CHALYBEATE, Ala. — The tears in the corner of Noe Guzman’s eyes carried so many questions and so much pain.
This is his first Christmas without his only daughter, 12-year-old Aurelia, a middle school student and the youngest of the 14 Lawrence County residents to die in the April 27 tornadoes.
“This was always a special time for her,” Noe said. “She loved Christmas. She loved decorating with her mother. We didn’t put up a tree this year. Nobody wanted to.”
The Guzman family is not alone this holiday season.
Christmas will be significantly different for the families of the 18 people who died in Lawrence and Limestone counties.
“None of us are really looking forward to Christmas,” said Carol Mayes, whose mother-in-law, Mary Mayes, died in the storm.
“You go through the motion for the kids, and we put up a tree for that reason. But the rock of the family is no longer with us. You just feel empty.”
Kim O’Leary, a counselor at Hospice of the Valley, has been talking with families who lost loved ones since the day after the tornadoes. She said it doesn’t matter when someone dies, the holidays are always difficult for survivors.
“We share so many things together during Christmas, and we want them to be there because of the memories,” O’Leary said. “It’s even more difficult when death is unexpected because not getting to say goodbye adds another layer.”
This Christmas has been a double-edge sword for the Guzmans because their daughter would have celebrated her 13th birthday today.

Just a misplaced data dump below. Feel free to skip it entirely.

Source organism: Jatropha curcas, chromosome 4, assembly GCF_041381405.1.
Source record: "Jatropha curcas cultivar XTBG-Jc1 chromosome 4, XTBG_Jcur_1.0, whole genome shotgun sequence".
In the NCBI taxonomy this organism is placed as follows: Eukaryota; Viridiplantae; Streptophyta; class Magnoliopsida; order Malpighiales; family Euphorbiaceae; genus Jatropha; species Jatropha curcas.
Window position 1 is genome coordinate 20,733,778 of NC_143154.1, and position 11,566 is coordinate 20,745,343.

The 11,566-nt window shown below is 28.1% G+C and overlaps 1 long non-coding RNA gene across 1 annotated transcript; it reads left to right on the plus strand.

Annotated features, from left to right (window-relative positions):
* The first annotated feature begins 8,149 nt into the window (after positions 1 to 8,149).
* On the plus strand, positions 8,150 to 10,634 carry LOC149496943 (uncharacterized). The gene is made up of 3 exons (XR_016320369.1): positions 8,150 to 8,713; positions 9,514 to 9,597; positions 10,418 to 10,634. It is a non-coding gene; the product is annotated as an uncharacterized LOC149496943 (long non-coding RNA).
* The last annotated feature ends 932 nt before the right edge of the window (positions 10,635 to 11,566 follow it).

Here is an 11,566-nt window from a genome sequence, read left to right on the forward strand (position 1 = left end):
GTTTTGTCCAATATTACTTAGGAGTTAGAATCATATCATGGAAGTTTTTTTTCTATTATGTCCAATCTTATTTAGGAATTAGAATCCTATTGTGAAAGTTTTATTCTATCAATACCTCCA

Aurelia got “double presents” each year, her daddy said proudly.
“She would say, ‘Daddy please!’ and he would let all the kids open Christmas presents on her birthday,” Carolyn Guzman said. “She had daddy wrapped around her little pinky.”
Noe smiled after Carolyn’s comment.
“That’s my little girl,” he said. “She always will be.”
The Guzmans left Monday for California, where they are meeting family for Christmas. Noe said his church friends plans to do something, meanwhile, to remember Aurelia’s birthday.
The Guzman boys, Dakota and Noe Jr., are dealing with their own holiday demons because of their sister’s death.
They don’t want to talk about Christmas, and their wish lists were one item each. Dakota, 15, found Aurelia under the family’s van April 27. He talked with her, then went to check on family members. When he returned, Aurelia was dead.
The day after Thanksgiving is usually when Dakota and Aurelia helped their mother decorate the Christmas tree.
“It wouldn’t have been the same, and I didn’t want to do it without her,” he said.
Dakota said he can’t stop thinking about last year’s Christmas when it snowed.
“We built a big snowman, and I spent so much time outside with her,” he said.
Dakota also has the pink journal — the last Christmas gift he gave his sister.
“I always gave her journals because she loved to write and draw,” he said.
The pink journal survived because it was in Aurelia’s book bag at Moulton Middle School.
“It was one of the first things I saw when we looked through her bag, and I carry it with me,” he said. “It gives me some comfort.”
About a mile from the Guzman home, where the Mayeses lost two family members, the family has rebuilt the store Mary Mayes operated.
“She would want us to do this, and I’m glad we were able to get it finished before Christmas,” Carol Mayes said.
James and Brandi Lipscomb are leasing the store.
In Mount Hope, where four people died, the community remembered J.W. Parker, Matthew Chase Adams, and Horace and Helen Smith during a candlelight vigil next to the post office.
“It’s been real hard,” said Cindy Flannigan, a niece of the Smiths.
The elderly couple didn’t do as much Christmas decorating as some in western Lawrence County because they didn’t have children. But they always shared a meal with family.
“We usually went to Mother’s, but we didn’t do that this year,” Flannigan said. “It would have been tough, so we ate the past Sunday at my brother’s home.”